With events rapidly unfolding in Japan, Maven is conducting a flash survey of nuclear power and radiation safety experts to gauge their reactions to the events at the Fukushima Daiichi facility. Responses are still coming in, but here are some preliminary results. We asked each expert three simple questions:
- In your professional opinion, what are the best case, worst case, and likely outcomes of the nuclear emergency in Japan?
- In your professional opinion, how long will it take to stabilize the reactor?
- In your professional opinion, what will be the long-term impact of this event on the nuclear power industry?
Interestingly, most of our survey respondents asserted that the event has been over-hyped by the media and appear to believe that the situation will be stabilized within days with little radiation released and no lasting environmental impact. For example, one respondent noted:
In my opinion, the likely outcome of this event will be minor releases of radioactive material and a prolonged shutdown of the reactor for repairs and verification. This will put a strain on the Japanese electrical grid. Another outcome is already negative publicity for nuclear during what is a ‘nuclear renaissance’. It is grimly amusing that the media has a focus on this nuclear plant minor event, while thousands of people were swept by 30 foot waves. The death toll will be large from this; but not due to nuclear releases.
…an almost 9 [fusion_builder_container hundred_percent=”yes” overflow=”visible”][fusion_builder_row][fusion_builder_column type=”1_1″ background_position=”left top” background_color=”” border_size=”” border_color=”” border_style=”solid” spacing=”yes” background_image=”” background_repeat=”no-repeat” padding=”” margin_top=”0px” margin_bottom=”0px” class=”” id=”” animation_type=”” animation_speed=”0.3″ animation_direction=”left” hide_on_mobile=”no” center_content=”no” min_height=”none”][Richter Scale] earthquake and massive tsunami hit this reactor, and the results have been pretty much negligible.
Time to Fix
Most of the respondents agreed that it would take a few days to no more than a fortnight to stabilize the situation in Fukushima, but several months- or even years- to analyze the core, rebuild the containment dome, refuel, and restart the reactor. This response is typical:
1 to 2 weeks will be required to make sure that the core is in a stable condition. It will take many months before the core will be fully analyzed for serious damage to determine if / when it would be restarted or removed entirely and completely refueled.
Another Major Setback for Nuclear Power
In terms of the longer-term impact on the nuclear power industry, there is palpable fear among the experts that this event will provide a major setback to the global “Nuclear Renaissance” that has been taking place over the past few years. Said one respondent:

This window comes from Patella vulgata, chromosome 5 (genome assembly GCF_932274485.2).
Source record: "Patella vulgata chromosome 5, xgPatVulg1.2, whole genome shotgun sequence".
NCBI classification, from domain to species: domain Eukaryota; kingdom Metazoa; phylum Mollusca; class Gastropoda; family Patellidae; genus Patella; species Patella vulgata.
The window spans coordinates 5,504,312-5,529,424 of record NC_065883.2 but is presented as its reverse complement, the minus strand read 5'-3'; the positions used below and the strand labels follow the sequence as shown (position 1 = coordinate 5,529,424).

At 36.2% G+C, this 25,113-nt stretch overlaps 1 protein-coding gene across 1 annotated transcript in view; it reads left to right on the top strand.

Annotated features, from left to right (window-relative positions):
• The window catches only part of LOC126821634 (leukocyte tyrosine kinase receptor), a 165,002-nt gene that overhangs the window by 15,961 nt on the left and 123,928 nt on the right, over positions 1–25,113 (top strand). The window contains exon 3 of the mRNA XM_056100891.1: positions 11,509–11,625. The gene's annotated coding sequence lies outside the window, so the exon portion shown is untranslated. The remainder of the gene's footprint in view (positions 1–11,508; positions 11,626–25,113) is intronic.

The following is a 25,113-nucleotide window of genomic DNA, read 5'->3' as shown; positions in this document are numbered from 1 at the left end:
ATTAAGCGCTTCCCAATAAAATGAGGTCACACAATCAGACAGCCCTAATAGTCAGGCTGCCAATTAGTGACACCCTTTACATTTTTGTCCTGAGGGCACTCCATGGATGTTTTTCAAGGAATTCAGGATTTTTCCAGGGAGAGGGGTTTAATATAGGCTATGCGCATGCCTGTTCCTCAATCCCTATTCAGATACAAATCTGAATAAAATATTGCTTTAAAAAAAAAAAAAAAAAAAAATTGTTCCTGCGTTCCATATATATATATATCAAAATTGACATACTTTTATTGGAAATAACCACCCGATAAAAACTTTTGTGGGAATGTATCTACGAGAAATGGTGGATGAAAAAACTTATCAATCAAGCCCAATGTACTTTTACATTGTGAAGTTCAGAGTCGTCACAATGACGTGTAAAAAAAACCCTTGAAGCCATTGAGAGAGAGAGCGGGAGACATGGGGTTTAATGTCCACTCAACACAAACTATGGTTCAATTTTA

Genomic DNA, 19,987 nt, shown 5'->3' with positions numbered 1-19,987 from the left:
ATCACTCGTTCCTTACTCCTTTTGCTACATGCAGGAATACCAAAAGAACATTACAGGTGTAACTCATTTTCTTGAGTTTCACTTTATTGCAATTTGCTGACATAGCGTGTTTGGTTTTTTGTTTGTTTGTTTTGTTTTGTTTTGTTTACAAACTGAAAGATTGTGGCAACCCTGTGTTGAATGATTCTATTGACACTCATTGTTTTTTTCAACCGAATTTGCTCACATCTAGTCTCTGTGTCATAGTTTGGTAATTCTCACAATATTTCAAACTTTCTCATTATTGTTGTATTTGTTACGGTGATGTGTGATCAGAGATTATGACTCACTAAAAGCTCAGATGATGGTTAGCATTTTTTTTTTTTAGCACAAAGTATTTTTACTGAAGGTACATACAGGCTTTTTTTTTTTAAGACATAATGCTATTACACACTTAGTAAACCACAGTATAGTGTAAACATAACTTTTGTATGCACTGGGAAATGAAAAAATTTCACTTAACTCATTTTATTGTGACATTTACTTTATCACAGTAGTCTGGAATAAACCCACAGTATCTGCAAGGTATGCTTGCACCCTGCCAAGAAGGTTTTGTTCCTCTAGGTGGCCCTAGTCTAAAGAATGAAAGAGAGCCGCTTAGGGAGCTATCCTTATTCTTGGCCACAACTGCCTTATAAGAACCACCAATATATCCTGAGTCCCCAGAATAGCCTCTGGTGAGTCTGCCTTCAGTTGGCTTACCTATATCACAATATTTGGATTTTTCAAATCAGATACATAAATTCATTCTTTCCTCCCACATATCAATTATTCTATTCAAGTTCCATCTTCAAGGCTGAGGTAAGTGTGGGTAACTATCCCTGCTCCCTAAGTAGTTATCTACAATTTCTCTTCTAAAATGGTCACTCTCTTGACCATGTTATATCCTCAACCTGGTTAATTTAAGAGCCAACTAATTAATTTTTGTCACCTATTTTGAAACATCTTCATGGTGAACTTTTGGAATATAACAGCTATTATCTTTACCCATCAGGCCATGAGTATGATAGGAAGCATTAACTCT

In the US… it will add fuel to opponents of further nuclear development. The US hasn’t built a new reactor for about 30 years and a finally two new reactors are in the process of being built. The situation in Japan will prompt those in the US who are opposed to nuclear development to renew their efforts.
Another (highly technical) respondent provided additional detail:
There will be a significant negative impact on the nuclear power industry as “uninformed pundants” cite this event with Chernobyl and [Three Mile Island]… Newer Generation III / III+ designs including Advanced PWR, Economically Safe BWR, Advanced CANDU, … and generation IV Liquid Metal designs (VHTR, SCWR, MSR, …) are all “Inherently Safe” reactor designs that can passively manage a LOCA (Loss of Coolant Accident).
Ohers pointed out the unanticipated sequence of events that caused the situation and noted a potential need for greater scrutiny of nuclear plants located in tsunami-prone areas:
I could also see a call to remove nukes from tsunami-prone areas, as this is what really caused the disaster. If not for the tsunami, all of these plants would most likely be in safe shutdown (with damage albeit, but fixable). The industy will not die immediately, however, it will go under the same scrutiny that came after Chernobyl, potentially tougher now, since the failure scenario beat the best technology, training, and emergency response.
Finally, some respondents pointed out that the event creates additional challenges in meeting global demand for electricity, both in Japan and globally:
[T]here will be the usual hand-wringing and teeth-gnashing, but the benefits of nuclear power to Japan far outweight the risks.
The increased use of electricity planet wide along with the push for electric vehicles is a not sustainable by wind or solar. Nuclear is the only other source that doesn’t emit [greenhouse gases]. There will be a lot of finger pointing and wring of hands but nuclear must play the major role in base loaded power plants.
Full results of the survey will be made available upon request. If you are interested in seeing all responses, please contact Maven.[/fusion_builder_column][/fusion_builder_row][/fusion_builder_container]